The exterior of the 021C is considerably eye-catching. It's retro silhouette borrows it's lines from the Datsun 411 or the Alfa Romeo Giulietta, yet features a banded front headlight instead of the traditional two. The rear wheels snuggle against the back, er, bumper, and, in a design coop that is both novel and functional, the drunk slides open like a drawer. Painted in the Pantone chart color from which it's name is derived (and later in a cheery lime green), the 021C simply looks like a fun, toy-like car you would very much like to play around with.

Given a car climate that seems inundated with fuel efficiently cute, retro-inspired cars (the New Beetle, the Mini and soon, the Fiat 500), the introduction of the 021C into the current car market could possible give Ford the winning edge in that hip urban 30+ demographic that has all but alluded them (the Fiesta, Fusion and Mustang notwithstanding) over the years. Given that the 021C practically looks like an iPod (mind you, this car was designed way before the iPod was invented), an automobile like this would sell and sell big.

How I'm I so sure of this, you may be wondering. I can only speak for myself, but as a staunch and loyal Toyota customer - one who happens to own a 20 year-old MR2 and is considering purchasing a Matrix XRS - who has also sworn-off all American cars due to lousy experience after lousy experience with domestic automobiles, I can say wholeheartedly and with confidence that if Ford were to put the 021C in production, I would buy one in a heartbeat. I can only go on my personal buying habits, but how many other urban-dwelling 20-35 year-old's out there fit my demographic make-up that can picture themselves behind the wheel of this peppy little automobile? More than you think.

Of course the 021C would need some minor tweaks. I can't imagine that the front headlight beam would be street legal in any industrialized country. And airbags would be required. Then there is the name: as someone with a graphic design background, I can  appreciate naming this product after a Pantone swatch. But "021C" doesn't have the same resonance or traction as a "500," "Mini" or "Golf." Perhaps the Ford "Diode" would be more apt. Other than these changes, this car could hit the showrooms today with a enough attention to garner considerable sales and stares.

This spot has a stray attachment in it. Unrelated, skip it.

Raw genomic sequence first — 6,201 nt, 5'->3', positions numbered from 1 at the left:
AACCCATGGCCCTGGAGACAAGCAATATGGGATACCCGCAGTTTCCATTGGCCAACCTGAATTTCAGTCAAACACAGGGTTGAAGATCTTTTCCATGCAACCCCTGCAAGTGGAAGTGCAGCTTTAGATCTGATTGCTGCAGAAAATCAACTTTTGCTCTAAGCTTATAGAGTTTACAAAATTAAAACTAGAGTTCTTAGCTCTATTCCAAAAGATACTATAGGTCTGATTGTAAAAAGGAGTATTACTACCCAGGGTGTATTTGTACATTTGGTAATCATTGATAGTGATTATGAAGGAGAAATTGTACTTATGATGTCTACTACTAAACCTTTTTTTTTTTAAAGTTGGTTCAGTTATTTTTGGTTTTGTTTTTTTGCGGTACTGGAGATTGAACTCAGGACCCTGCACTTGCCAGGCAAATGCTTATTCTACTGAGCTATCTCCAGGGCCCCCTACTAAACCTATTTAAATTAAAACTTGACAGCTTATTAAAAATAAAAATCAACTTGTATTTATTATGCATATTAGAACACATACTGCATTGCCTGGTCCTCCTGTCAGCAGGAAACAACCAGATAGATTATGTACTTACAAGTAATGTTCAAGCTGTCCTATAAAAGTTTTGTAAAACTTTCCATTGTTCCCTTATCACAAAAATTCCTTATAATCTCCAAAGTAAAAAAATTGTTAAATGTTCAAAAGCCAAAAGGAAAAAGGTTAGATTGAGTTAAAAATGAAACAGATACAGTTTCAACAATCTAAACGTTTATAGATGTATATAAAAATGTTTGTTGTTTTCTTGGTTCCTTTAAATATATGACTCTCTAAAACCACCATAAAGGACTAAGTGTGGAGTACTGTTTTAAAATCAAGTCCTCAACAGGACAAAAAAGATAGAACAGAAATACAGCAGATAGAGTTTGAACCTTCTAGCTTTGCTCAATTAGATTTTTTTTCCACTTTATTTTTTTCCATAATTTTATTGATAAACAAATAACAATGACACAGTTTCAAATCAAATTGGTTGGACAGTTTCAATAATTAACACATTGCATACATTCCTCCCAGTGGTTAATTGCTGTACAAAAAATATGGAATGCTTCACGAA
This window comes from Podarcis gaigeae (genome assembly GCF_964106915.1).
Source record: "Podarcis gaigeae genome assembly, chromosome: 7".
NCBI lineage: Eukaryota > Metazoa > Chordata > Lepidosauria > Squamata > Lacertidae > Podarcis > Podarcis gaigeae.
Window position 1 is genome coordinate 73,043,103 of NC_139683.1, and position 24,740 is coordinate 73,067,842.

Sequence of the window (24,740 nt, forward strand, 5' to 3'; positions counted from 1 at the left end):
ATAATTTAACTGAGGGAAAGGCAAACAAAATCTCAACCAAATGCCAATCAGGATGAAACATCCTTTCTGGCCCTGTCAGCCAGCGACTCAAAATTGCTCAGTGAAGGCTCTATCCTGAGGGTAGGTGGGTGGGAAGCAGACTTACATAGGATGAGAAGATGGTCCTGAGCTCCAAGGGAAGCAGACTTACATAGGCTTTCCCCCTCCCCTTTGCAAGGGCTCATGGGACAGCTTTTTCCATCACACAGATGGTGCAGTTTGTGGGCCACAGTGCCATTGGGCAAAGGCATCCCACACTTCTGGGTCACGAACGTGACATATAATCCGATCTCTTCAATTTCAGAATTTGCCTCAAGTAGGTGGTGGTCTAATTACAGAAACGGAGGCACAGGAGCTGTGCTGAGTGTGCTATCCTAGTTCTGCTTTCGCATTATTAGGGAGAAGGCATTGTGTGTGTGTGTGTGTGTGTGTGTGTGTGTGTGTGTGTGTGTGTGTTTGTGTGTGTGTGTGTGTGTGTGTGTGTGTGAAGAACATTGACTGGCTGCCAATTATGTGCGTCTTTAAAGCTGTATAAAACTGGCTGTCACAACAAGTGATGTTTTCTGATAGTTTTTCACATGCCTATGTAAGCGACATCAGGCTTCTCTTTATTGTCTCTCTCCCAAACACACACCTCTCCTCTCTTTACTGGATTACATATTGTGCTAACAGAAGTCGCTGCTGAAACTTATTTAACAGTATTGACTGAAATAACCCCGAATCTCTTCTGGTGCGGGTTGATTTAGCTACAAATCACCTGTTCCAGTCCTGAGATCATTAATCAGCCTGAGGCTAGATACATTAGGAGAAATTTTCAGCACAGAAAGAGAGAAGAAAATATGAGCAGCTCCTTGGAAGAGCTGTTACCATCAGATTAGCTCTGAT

What was once a radical design concept in 1999 is now quaintly contemporary. The Ford 021C is very much a car not just for today, but the future beyond as well. The 021C may have the distinction of being one of the few cars that appears to be timeless.

So, what do you say, Ford? I've waited long enough. May have my 021C now?

Sunday, January 2, 2011

Time for some good ol' fashioned rebranding...

Starting on 1/1/11, the name of this blog will be changing from The Rub Review to The Rocket Science Alliance. The reason for this change is simple: The Rub Review is a really stupid name for a blog.

Additionally, I want my blog to reflect more about me than simply reviewing the junk I buy and (almost always) kvetch about. There will still be plenty of product reviews here on the all-new Rocket Science Alliance blog, but there will also be additional entries covering everything from my artistic endeavors to chronicling some of the more recent projects I've started (look for the Phono Select compilation CD featuring all-Sacramento bands on Record Store Day, April 2011!) And before you ask; yes, I really am this big of a narcissist. I mean, you have to be to have a blog. Am I right, or am I right, or am I right?

The Rocket Science Alliance is an "arts and ideas house" which started back in the late 1990's. Over it's lifespan, The Rocket Science Alliance (or R.S.A.) has taken on many modulating forms: record label, graphic design compound, compilation CD/cassette stronghold, skateboard company dictatorship, cigar-production daycare service - you name it! Recently, The R.S.A. has settled on the whole "arts and ideas" deal to focus it's energies on being a completely fungible entity that can morph it's intent at even the slightest passing of gas from a bumblebee's butt. Sort of a "what's interesting me now" exercises, really, but with a really cool banner-friendly name that mixes rhyme and alliteration with reckless abandon.

If that makes any sense.

Yeah, so anyway... New name. New focus. New blog entries. New-ish layout. Same run-on sentences and crimes against spelling, grammar and syntax. That's what I promise you, my smattering of loyal readers (all 18 of ya). New, new, new!

Rest In Piece The Rub Review. Long Live The Rocket Science Alliance!